One Number Does Not Fit All CircumstancesOptimized pan speed may vary from one size pan to another, between equipment from different vendors, and even from one size pan charge to another. There is therefore no magic set point for research or commercial production, unless the processing conditions used are exactly the same, batch to batch, with the same size and shape tablet and pan charge.For a process yielding varying quantities of tablets batch to batch, pan charge may have to be altered to achieve the same quality of film build. Unfortunately, pan charge is frequently fixed during academic study and analyzed as a constant.Complicating matters further is the fact that different pan speeds may be used in two separate and distinct operations: protecting the tablet during the tablet formation stage and optimizing final coating appearance in the tablet elegance phase [8].Although a number of excellent software programs are available to help control coating operations, they cannot distinguish between an optimized pan speed and an inadequate speed setting because they cannot link visual observation of film build on the tablet surface with pan drum rotation. It is up to operators to analyze and then recommend initial settings, or changes for pan speed.As with other variables, pan speed may vary. Too low a setting assures batch failure with numerous tablets stuck together, or will result in heavily defective batches containing partially-coated tablets, known as “twins” and “picked” tablets. Too high a setting, however, will result in excessive abrasion, and “eroded” or even broken tablets. Given the variety in pan sizes, vendors, pan charges and product requirements, and the fact that there is no magic number covering all situations, how does one optimize pan speed? One can apply meaningful guidelines to establish a speed range that can still be challenged during coating process validation.Simple visual inspection will provide an indicator. Any bed of tablets properly rotated in a moving drum will take the shape of a modified kidney bean.Evaluating Pan SpeedThe goal is to maintain the tablet bed speed to assure vigorous movement while keeping tablets from jumping forward and out of the bed. The minimum speed selected should not allow the tablet bed to stall, even for a short time. This initial setting may be quantified in very broad strokes of between two and six rpm, depending upon the size of the coating pan, the product being coated and the size and shape of the tablet.One can determine a useful range of speeds by loading the pan with the desired pan charge and then rotating the pan upward from the minimum speed possible until all dead spots have been eliminated. One should be particularly aware of any dead spots in the tablet bed near the door of the pan being used.Continuing to increase the pan speed, the maximum speed used will be noted when individual tablets jump forward from the bed in the area of the spraying pattern or the gun boom. For convenience, this speed is commonly quantified at between one and four additional rpm from the initial setting. The increased speed should be the maximum speed one determines in accordance with the guidance previously mentioned.Protection and EleganceSome operations select different pan speeds for tablet protection and tablet elegance cycles. During the tablet protection phase, the minimum pan speed that won’t stall the bed is used for approximately 30 to 40 percent of the projected total coating cycle and is verified by observing that the tablets are thinly but fully coated after this cycle is completed.In the tablet elegance cycle, usually the final 60 to 70 percent of the total projected coating cycle, the pan speed is maximized, without letting individual tablets leave the bed. Increasing pan speed during this stage of coating multiplies the number of micro-passes under the spraying zone and in many cases will produce a smoother finished coating when compared to a process using a single pan speed.Although this dual cycle is useful for many materials, it is important to note that it won’t work with every product. Tablets that are relatively soft, perhaps less than five kiloponds (Kp), are often not protected sufficiently at any point in the coating cycle to withstand a more aggressive pan speed. In addition, some tablets produced using a higher pan speed in the second portion of the coating cycle will not exhibit a film significantly different than what can be distinguished visually. Knowing the correct pan speed for each product coated is one of many critical operating parameters for successful aqueous coating. Applying these guidelines will help operators better understand the role of speed in pan coating and produce the most elegant coating possible.Help with Process ControlThe following software programs have been developed to help control various portions of the aqueous tablet coating process:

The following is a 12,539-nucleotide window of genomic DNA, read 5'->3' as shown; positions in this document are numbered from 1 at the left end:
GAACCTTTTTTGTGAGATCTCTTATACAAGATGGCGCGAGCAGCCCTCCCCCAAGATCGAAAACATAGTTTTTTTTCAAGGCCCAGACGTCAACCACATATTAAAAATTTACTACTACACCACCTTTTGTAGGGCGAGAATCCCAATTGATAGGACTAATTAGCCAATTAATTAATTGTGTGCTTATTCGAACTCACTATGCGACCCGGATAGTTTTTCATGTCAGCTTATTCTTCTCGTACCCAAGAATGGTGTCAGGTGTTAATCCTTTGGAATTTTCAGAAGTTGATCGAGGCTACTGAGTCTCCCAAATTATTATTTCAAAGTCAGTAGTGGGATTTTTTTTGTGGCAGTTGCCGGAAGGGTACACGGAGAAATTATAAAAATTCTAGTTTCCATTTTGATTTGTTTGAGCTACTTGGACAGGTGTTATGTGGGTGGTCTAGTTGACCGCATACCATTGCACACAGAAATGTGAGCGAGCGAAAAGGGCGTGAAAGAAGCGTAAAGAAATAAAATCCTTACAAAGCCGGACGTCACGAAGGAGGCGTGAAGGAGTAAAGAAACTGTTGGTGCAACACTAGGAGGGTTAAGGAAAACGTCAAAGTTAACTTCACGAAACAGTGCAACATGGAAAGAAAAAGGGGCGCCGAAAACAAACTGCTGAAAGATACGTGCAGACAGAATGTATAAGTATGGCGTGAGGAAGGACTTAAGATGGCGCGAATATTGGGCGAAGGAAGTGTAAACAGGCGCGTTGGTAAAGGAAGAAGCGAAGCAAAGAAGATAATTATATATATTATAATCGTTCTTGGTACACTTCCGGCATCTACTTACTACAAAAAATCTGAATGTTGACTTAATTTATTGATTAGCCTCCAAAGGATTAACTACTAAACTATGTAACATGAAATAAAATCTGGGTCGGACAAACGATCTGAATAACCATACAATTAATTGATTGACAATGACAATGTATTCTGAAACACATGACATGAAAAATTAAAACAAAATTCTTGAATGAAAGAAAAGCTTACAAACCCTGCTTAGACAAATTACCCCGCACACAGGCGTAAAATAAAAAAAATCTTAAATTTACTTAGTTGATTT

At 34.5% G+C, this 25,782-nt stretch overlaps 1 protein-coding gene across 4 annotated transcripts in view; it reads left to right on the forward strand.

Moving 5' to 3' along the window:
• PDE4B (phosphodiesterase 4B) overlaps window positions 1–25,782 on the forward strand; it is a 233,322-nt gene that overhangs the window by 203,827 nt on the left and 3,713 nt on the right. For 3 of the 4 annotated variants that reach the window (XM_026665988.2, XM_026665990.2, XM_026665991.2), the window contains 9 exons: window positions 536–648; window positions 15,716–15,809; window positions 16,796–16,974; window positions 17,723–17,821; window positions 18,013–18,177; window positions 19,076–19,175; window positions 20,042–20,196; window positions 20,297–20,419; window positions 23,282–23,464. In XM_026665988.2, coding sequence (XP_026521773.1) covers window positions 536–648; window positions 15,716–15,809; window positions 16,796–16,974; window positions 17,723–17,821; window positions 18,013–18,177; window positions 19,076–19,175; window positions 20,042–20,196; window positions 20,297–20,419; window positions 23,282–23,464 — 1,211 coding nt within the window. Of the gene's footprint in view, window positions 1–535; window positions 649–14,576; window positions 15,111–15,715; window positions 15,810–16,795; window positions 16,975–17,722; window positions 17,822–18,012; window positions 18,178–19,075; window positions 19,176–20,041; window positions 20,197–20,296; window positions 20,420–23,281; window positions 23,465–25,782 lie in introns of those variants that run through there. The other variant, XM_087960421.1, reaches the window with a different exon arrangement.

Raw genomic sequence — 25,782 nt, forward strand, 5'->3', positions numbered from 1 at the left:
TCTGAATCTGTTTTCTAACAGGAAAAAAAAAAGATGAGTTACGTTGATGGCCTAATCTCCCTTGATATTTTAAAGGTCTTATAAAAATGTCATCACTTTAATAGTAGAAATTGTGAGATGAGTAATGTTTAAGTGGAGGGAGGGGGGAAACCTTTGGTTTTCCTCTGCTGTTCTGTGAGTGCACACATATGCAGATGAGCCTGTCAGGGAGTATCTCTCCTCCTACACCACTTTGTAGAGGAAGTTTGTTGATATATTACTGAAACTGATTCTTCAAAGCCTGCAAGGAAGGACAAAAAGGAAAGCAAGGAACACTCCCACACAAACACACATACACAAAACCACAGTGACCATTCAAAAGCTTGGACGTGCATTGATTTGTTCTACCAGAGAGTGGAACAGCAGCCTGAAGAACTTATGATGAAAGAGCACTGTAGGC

• Data Plus, Glatt Air Techniques (
  • Compu-Coat, Thomas Engineering (
  • Compu4, Vector Corp. (


1. Porter, S.C., et al., “Process Optimization and Design of Experiments”, Pharmaceutical Technology 22 (10) 1-7, 1997.

2. Signorino, C.A. and Forcellini, L.J. “Evaluating the Uniformity of Aqueous Film Coating,” Pharmaceutical Technology 21, 48-53, 1996.

3. Schick, R.J.,”Tablet Coating: Optimizing Spray Gun Performance”, Tablets & Capsules 2 (3), 2004.

4. Lehmann et al, “The in vivo Behavior of Enteric Naproxen Tablets Coated with an Aqueous Dispersion of Methacrylic Acid Copolymer,” S.T.P. Pharmaceutical Science 7, 1997, 463-468.

5. Porter, S.C., “The Use of Opadry, Coateric and Surelease in the Aqueous Film Coating of Pharmaceutical Oral Dosage Forms”, Drugs Pharmaceutical Science 36, 1989, 317-362.

6. Signorino, C.,”Aqueous Enteric Coating,” Pharmaceutical Technology. Tableting & Granulation Yearbook, 1999, 25-26.

7. Vesey, C.F., and Steffenino ,R.M., “Use of Experimental Design in the Scale Up of an Aqueous High Gloss Film Coating System” Colorcon Brochure , 2001.

8. Rowley, F.A., “From the Formulator to the Tablet Manufacturing Floor: Desiderata and Troubleshooting,” Pharmaceutical Technology 26 (Yearbook), 2001, 20-24.

About the AuthorFred Rowley holds a B.S degree in Biochemistry from the University of Santo Thomas, Manila, and is currently director of manufacturing technical support at Watson Laboratories, Inc. He is also a part-time professional solid dosage lecturer. He has held senior manufacturing and technical positions at Stayner Pharmaceuticals, Shaklee Corp., Syntex Laboratories, Alza Corp. and Weider Nutrition International.